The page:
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Journalism Fails To Find Answers, Hersh Complains

By Thomas S. Blanton and Marc Witkin

Seymour Hersh says he is bored with journalism.

The New York Times reporter who investigated the My Lai massacre told an audience of about 50 people in Winthrop House last night he is frustrated because all but one of the major questions raised by the stories he has covered remain unanswered.

The Visiting Fellow of the Kennedy Institute of Politics claimed that for all of the time he spent covering CIA activities in Chile, he knows only 5 per cent of what he suspects occurred there. "We were suckered beautifully," he said.

There has been no final resolution as to who ordered General Lavelle to bomb North Vietnam after the bombing had officially been halted, Hersh said, or on whose decision it was to drop 110,000 tons of bombs on Cambodia while President Nixon claimed publicly, "We have never violated the neutrality of Cambodia."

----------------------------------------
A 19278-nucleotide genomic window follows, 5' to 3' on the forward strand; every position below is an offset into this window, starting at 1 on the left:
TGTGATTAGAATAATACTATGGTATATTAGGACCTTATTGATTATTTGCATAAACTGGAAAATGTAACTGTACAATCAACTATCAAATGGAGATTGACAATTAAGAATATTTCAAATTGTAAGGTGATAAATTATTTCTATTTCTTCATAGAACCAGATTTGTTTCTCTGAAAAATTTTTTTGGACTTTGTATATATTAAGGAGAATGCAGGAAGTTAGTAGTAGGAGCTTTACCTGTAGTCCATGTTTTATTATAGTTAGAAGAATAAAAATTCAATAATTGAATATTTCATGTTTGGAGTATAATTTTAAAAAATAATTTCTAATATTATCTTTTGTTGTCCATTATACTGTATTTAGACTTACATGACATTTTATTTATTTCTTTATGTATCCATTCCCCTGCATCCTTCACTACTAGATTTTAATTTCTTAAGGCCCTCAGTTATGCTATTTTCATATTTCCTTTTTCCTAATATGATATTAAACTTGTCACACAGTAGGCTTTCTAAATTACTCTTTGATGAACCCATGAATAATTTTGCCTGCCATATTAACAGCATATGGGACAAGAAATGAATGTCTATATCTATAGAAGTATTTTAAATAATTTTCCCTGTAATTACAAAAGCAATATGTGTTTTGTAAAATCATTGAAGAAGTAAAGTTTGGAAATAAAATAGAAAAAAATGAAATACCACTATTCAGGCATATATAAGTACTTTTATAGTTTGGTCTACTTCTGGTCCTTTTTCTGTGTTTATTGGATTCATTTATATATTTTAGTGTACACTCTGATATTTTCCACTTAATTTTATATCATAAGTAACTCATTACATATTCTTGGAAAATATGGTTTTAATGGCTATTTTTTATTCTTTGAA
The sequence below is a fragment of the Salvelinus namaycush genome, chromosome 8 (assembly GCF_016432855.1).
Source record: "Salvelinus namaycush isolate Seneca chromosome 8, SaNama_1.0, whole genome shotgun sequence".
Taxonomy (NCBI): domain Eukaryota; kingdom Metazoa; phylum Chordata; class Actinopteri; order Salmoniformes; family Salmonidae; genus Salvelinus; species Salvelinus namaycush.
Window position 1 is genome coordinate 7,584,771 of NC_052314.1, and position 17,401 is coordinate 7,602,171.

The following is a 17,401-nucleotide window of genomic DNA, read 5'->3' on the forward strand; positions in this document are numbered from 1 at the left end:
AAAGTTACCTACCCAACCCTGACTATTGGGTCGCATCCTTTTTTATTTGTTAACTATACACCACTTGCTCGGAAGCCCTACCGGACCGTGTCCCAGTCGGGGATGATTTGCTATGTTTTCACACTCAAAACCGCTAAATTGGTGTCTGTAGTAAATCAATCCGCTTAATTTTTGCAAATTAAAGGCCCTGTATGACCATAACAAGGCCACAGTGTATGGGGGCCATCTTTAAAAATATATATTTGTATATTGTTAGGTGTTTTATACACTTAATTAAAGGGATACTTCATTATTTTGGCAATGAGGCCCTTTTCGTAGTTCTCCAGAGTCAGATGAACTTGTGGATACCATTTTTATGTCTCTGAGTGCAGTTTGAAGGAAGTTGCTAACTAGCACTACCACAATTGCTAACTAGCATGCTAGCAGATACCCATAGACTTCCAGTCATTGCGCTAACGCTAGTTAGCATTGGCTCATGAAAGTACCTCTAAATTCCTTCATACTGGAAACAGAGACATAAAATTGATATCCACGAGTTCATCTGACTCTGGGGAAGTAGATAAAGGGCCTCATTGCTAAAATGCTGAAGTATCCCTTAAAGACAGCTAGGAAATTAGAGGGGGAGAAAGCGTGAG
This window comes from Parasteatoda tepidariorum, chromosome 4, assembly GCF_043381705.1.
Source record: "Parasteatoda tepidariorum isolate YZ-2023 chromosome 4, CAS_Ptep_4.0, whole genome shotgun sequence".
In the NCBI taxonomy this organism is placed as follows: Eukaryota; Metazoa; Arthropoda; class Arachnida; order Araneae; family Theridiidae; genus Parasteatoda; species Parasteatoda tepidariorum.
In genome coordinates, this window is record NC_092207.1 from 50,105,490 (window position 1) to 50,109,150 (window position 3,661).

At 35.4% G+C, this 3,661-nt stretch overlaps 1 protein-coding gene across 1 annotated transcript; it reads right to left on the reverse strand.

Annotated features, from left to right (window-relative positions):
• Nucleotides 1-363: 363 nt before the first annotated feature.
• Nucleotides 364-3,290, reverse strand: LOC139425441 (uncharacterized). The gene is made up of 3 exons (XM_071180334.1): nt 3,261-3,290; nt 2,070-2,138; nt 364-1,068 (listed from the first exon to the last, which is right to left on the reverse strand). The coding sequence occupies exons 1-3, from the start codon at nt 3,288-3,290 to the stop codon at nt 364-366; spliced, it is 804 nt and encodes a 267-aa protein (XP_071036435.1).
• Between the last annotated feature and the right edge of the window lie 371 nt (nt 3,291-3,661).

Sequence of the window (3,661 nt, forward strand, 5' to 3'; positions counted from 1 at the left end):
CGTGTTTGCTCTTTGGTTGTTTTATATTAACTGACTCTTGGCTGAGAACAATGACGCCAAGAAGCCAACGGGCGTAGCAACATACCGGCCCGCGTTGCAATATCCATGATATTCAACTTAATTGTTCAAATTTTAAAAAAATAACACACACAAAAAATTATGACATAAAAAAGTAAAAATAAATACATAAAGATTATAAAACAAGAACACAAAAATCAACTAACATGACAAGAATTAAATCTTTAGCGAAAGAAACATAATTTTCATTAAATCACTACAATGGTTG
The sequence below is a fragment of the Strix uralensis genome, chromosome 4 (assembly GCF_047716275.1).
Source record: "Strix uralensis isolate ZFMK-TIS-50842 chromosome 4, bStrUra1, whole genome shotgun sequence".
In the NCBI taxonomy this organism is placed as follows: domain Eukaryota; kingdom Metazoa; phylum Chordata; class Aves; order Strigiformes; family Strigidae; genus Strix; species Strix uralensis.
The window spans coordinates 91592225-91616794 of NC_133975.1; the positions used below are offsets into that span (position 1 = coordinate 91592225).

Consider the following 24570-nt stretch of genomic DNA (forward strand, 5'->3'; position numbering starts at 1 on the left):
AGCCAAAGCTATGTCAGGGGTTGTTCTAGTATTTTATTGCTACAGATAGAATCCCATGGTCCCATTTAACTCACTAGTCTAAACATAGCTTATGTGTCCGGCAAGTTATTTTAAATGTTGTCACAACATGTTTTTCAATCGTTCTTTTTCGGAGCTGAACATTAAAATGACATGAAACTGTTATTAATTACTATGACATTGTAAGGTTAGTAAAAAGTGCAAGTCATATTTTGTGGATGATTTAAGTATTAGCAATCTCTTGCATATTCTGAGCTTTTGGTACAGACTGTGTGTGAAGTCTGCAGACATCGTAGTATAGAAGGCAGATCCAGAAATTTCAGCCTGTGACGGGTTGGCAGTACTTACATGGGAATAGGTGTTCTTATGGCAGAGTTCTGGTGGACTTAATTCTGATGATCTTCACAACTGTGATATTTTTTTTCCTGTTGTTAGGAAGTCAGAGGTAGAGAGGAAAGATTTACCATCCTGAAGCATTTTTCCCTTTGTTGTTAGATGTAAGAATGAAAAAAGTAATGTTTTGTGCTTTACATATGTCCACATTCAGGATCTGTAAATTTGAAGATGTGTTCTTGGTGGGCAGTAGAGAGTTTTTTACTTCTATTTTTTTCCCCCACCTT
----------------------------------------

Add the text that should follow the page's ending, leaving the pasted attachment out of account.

Hersh said he still does not know who ordered the My Lai massacre or for what purpose, but said he suspects it was a CIA Phoenix operation.

Watergate is the one story I have covered which resulted in some answers, Hersh said, although many loose ends remain, such as Nixon's financial dealings with Rebozo. He said he believes the Watergate case resulted ultimately in Nixon's resignation only because of Nixon's arrogance in not destroying the White House tapes

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